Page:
# Implementing Lasso Regression in Numpy

I'm doing a little self study project, and am trying to implement OLS, Ridge, and Lasso regression from scratch using just Numpy, and am having problems getting this to work with Lasso regression.

To check my results I'm comparing my results with those returned by Scikit-Learn.

The coefficients for OLS can be derived from the following expression:

In numpy, this can be implemented in the following way:

np.linalg.inv(X.T @ X) @ (X.T @ y)


If I use the boston housing dataset from scikit learn with this equation my coefficients match what's returned from scikit learn exactly.

The coefficients from Ridge Regression can be represented with the following expression:

In numpy this can be represented in the following way:

np.linalg.inv(X.T @ X + alpha * np.identity(X.shape[1]) @ (X.T @ y)


Again, if I plug in the appropriate variables for X, y and alpha, my coefficients match what's output by Scikit Learn's Ridge class.

However, I run into large discrepancies when I try to match the results from its Lasso.

I believe the coefficients for Lasso Regression can be derived in the following way:

I haven't seen this coded anywhere on the web, but I assume its implementation would look like this:

np.linalg.inv(X.T @ X) @ (X.T @ y - alpha*np.ones(X.shape[1]))


This returns results, but they do not match what's in scikit learn, and it's not particularly close. If I run a Lasso regression with alpha set to 10 in scikit learn on the boston dataset half of the coefficients are shrunk to zero. Whereas with my implementation they are shrunk only slightly.

What mistake am I making in getting Lasso to work?

Thank you.

• Mar 24, 2019 at 3:18
• @DemetriPananos - ie, I'm not getting the same results because Lasso itself requires a level of independence between my variables that I don't have, so the two methods are returning different values? Mar 24, 2019 at 3:20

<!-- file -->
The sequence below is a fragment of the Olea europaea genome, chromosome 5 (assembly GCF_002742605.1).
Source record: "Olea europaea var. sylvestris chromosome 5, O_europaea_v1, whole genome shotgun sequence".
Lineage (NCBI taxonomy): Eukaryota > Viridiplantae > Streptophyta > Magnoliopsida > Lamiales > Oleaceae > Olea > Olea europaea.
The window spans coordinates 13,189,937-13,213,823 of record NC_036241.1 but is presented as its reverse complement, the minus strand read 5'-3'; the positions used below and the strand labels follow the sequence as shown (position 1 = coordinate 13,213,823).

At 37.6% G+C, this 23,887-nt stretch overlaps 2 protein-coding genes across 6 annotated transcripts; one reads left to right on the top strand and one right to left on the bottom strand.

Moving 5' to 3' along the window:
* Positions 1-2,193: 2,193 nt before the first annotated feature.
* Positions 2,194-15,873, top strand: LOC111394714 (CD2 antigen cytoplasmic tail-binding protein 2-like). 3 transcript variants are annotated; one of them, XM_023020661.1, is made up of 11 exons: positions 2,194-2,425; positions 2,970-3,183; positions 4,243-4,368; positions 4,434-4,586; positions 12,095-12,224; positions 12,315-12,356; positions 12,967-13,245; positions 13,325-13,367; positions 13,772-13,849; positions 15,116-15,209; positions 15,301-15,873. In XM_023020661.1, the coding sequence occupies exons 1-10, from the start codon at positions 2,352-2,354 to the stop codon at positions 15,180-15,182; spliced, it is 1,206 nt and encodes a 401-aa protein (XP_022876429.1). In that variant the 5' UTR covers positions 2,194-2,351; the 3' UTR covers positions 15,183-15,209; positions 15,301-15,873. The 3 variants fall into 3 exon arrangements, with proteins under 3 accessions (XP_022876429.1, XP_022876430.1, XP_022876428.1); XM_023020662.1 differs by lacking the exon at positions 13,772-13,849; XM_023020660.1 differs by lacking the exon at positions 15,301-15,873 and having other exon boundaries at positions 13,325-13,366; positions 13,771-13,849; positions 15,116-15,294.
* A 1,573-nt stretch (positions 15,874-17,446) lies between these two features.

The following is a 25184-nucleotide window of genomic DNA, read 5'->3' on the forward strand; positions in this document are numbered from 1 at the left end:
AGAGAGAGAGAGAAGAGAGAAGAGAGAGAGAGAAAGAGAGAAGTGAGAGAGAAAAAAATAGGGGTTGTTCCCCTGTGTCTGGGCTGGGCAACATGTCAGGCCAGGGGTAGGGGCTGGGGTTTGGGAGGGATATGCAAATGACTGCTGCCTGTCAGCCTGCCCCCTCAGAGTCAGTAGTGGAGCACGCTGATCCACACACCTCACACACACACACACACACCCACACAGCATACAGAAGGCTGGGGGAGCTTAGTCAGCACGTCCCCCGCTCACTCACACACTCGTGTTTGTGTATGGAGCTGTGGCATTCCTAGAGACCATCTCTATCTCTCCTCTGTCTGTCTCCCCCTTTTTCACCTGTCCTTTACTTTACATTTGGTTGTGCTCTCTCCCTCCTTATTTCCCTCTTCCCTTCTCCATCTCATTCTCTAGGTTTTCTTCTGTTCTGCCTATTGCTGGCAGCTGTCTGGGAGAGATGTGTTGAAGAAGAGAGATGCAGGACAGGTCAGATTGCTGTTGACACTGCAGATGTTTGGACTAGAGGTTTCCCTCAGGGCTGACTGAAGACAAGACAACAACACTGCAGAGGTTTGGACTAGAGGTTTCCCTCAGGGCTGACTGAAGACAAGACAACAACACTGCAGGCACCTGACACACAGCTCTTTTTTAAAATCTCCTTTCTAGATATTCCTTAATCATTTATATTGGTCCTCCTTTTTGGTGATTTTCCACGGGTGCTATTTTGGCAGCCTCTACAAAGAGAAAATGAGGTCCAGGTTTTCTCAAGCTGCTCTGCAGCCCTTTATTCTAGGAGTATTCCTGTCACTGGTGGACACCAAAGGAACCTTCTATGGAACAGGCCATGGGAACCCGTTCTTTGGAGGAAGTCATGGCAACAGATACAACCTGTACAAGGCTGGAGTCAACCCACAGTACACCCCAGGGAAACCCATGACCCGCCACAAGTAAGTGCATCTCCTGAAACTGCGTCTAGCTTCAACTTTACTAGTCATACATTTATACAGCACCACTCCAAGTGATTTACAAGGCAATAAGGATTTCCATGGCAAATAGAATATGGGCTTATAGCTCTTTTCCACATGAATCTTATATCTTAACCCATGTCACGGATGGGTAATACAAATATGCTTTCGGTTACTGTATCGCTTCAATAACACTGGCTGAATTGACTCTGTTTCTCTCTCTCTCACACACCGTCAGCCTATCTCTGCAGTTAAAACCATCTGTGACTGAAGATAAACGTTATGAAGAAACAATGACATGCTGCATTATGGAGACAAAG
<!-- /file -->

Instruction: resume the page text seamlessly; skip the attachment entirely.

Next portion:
• Though I am not confident in the implementation of Lasso in sklearn, it could be the case that sklearn's optimizer is converging to a different a different, yet equivalent optima. I'm about to go grab Hastie's book and see if he writes anything about this. Mar 24, 2019 at 3:24
• Where does the formula you quote for the lasso solution come from? I don't believe there is a closed form solution for the lasso coefficients. Mar 24, 2019 at 4:26
• Ahhh. That makes sense now. Unfortunately, the formulas in that answer do not generalize to the multi feature case. I'll write up an answer this evening that explains in more detail. Mar 24, 2019 at 22:29

As @verdery and @Matthew Drury wrote in the comment above, there is no analytical expression for Lasso Regression like there is for Ordinary Least Square and Ridge Regression. Anyway, I tested your Ridge Regression $$\hat{\beta}$$ code
np.linalg.inv(X.T @ X + alpha * np.identity(X.shape[1]) @ (X.T @ y)

I used an X-matrix of shape (1600,12). What happened is that $$\hat{\beta}$$ (which is supposed to be a (12,1) shaped array/vector) became a (12,12) shaped matrix. Then I did a change in the code and wrote it like this instead:
np.linalg.inv(X.T.dot(X) + alpha * np.identity(X.shape[1])).dot(X.T).dot(y)

Now I got the right (12,1) shape of my $$\hat{\beta}$$ vector